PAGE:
Sun-Times to start charging for websites

  • Calvin Harden sells the Chicago Sun-Times in downtown Chicago. On Tuesday, the Chicago Sun-Times said it would start asking readers to pay for online content.

    Calvin Harden sells the Chicago Sun-Times in downtown Chicago. On Tuesday, the Chicago Sun-Times said it would start asking readers to pay for online content. Associated Press file photo

 
 
Updated 12/7/2011 6:08 AM

Online newspaper subscriptions gained traction Tuesday in the Chicago and suburban market when Sun-Times Media said it will ask readers to start paying for online content later this week.

Sun-Times Media CEO Jeremy Halbreich said in a memo to employees that the company will begin "metering" its websites, meaning web readers will be asked to buy an online subscription after they've read a set number of pages on Sun-Times Media newspaper sites. Besides the Chicago Sun-Times, those included in the pay system are the Beacon-News (Aurora), The Courier-News (Elgin), The Herald-News (Joliet), Lake County News-Sun (Gurnee), Post-Tribune (Merrillville, Ind.) and the SouthtownStar (Chicago Heights).

 

"Quality journalism is not free," Halbreich said in the memo. "We are committed to producing the best locally focused news and feature stories in the region, and will continuously develop appropriate business models to support our journalism into the future. This move is just one of many digital initiatives currently under way, including the very successful launch of our Chicago Sun-Times tablet and mobile apps, along with our e-Paper and e-Reader programs."

The Sun-Times follows the Daily Herald, which started its pay initiative in early September. Several newspapers nationwide, including The New York Times, charge readers for online content or offer combination packages for both print and online products.

"Being first in the Chicago market, which I consider the most competitive newspaper market in the United States, was a bold move but one that was necessary to maintain the commitment to journalistic excellence of which the Daily Herald has always been known," said Doug Ray, publisher and CEO of Paddock Publications, owner of the Daily Herald, Reflejos and Daily Herald Business Ledger. "We clearly staked out our position that content can no longer be free and that Daily Herald journalism has value."

Ray said a significant number of subscribers have agreed by becoming a part of the Daily Herald Subscriber Total Access program, which includes digital access to Daily Herald content through a variety of platforms, in print and digitally. It also gives subscribers ongoing access to special events and direct access to reporters and editors. A daily email afternoon news alert and early-morning digital updates are a part of the Subscriber Total Access package, Ray said.

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"We are very pleased at the level of acceptance midway through the subscriber billing cycle and intend to utilize this additional revenue to improve our products and the journalism we do," Ray said. "More aggressive marketing to online-only subscribers will take place early next year, and we expect widespread acceptance through that digital venue as well."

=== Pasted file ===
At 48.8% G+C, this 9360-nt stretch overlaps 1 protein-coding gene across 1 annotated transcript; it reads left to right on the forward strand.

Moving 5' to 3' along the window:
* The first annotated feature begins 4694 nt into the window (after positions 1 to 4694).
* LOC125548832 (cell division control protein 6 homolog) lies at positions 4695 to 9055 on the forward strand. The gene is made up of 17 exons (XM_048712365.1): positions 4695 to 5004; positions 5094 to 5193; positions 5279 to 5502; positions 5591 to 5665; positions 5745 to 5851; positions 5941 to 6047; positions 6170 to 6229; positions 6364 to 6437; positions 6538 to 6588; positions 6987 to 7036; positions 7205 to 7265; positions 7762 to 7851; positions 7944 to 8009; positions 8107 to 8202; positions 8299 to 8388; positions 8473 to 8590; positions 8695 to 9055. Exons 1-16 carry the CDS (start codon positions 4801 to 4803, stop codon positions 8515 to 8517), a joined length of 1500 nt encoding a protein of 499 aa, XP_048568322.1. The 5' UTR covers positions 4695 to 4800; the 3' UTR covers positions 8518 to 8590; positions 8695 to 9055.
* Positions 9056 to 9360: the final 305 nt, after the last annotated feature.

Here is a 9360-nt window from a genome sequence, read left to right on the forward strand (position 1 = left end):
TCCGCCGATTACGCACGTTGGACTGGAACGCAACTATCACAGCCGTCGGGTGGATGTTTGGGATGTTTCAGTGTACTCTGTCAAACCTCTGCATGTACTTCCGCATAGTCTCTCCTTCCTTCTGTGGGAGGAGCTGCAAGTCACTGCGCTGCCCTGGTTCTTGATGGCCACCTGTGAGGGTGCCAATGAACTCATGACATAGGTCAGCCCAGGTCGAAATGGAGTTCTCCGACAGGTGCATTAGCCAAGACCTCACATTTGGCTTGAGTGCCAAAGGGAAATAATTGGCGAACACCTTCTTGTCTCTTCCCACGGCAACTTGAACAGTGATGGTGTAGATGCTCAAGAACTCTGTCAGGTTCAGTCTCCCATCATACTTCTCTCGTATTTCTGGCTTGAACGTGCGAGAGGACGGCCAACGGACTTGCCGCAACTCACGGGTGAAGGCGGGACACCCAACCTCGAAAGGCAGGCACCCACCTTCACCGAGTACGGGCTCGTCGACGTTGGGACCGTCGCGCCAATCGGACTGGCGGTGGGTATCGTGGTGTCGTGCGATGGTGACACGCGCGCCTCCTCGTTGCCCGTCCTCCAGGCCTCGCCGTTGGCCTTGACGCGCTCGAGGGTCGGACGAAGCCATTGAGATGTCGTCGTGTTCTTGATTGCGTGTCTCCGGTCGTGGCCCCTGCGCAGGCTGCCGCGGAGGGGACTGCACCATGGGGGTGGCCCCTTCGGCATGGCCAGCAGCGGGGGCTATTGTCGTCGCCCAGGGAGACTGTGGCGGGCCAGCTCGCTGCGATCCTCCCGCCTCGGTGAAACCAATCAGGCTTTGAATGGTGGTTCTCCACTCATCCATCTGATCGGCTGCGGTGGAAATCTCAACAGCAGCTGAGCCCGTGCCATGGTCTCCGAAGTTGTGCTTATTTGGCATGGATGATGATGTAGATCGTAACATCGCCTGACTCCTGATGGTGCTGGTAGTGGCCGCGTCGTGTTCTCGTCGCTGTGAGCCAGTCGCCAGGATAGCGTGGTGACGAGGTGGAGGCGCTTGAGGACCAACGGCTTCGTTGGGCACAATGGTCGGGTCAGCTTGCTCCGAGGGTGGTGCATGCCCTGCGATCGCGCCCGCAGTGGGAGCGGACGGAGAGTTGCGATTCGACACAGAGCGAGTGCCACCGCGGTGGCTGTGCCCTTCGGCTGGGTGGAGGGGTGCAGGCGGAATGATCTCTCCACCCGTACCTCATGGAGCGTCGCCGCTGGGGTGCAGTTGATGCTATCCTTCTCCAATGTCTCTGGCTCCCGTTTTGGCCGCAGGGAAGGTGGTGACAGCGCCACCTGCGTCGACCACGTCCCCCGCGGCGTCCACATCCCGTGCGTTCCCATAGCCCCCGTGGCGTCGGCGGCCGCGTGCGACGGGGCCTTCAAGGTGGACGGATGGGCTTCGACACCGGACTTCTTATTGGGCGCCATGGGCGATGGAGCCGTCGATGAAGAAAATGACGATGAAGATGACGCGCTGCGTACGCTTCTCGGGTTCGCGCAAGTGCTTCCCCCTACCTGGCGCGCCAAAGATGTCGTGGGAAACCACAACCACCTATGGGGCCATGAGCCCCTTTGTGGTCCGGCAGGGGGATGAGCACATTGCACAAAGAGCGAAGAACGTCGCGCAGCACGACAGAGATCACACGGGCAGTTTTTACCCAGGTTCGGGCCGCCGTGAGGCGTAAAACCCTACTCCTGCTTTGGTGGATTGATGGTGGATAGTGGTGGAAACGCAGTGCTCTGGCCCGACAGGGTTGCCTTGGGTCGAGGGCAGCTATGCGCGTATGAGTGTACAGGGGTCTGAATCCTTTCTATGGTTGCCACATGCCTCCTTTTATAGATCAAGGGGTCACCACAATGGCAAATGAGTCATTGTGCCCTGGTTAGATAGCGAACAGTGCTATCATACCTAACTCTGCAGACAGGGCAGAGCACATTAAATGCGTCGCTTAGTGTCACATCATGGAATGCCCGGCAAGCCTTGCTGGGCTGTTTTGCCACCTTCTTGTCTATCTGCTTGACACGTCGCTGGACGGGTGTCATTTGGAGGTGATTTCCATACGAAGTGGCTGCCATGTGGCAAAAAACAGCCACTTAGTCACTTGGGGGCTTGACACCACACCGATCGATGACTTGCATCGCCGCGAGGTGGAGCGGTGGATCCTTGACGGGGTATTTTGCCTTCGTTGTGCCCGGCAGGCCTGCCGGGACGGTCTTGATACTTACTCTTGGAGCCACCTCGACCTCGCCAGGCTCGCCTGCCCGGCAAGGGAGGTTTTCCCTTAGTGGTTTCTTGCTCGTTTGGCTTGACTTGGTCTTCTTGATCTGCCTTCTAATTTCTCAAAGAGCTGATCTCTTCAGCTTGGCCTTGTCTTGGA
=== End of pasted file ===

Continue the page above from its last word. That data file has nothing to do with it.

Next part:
Such transitions to online pay systems are gaining attention of publishers of all sizes nationwide, said John Morton, president and media consultant with Morton Research Inc. in Jessup, Md.

"It's the key to the future," Morton said. "But all of this is in its infancy. We don't know what the long-term reaction will be. We don't know the effect on page views or advertising revenues. We'll gradually find that out."

Under the Sun-Times initiative, website users will be allowed up to 20 free page views from all Sun-Times Media newspaper sites every 30 days. If a reader accesses more than 20 pages during any 30-day period, he or she will be asked to sign up for a minimum four-week online subscription.

                                                                                                                                                                                                                       
 

Subscribers to the print newspapers will be able to purchase an online subscription at $1.99 for four weeks, while digital-only subscribers will be charged $6.99 for four weeks. There will also be a discount for digital-only subscribers who agree to pay for a full year's online subscription, the memo said.

"We recently installed a new centralized, editorial content system that places all of our publications on the same platform," said Halbreich. "The system comes with the technology and capability to implement the metering. We would have done it earlier if we had had the opportunity."

Select portions of the Sun-Times web network will not be metered and thus will continue to be available for unlimited access, Halbreich said.

Those areas include all home pages, index pages, classified advertising-focused sections (ToDrive, SearchChicago Homes), and advertorial sections. Pages requiring an online subscription after reaching the 20-page limit include most editorially produced articles, such as news, sports, lifestyles, and so on, along with YourSeason.com, horoscopes, puzzles, photo galleries, blogs and other content, the memo said.

As of now, mobile sites and news apps also are exempt from the online subscription requirement, the memo said.

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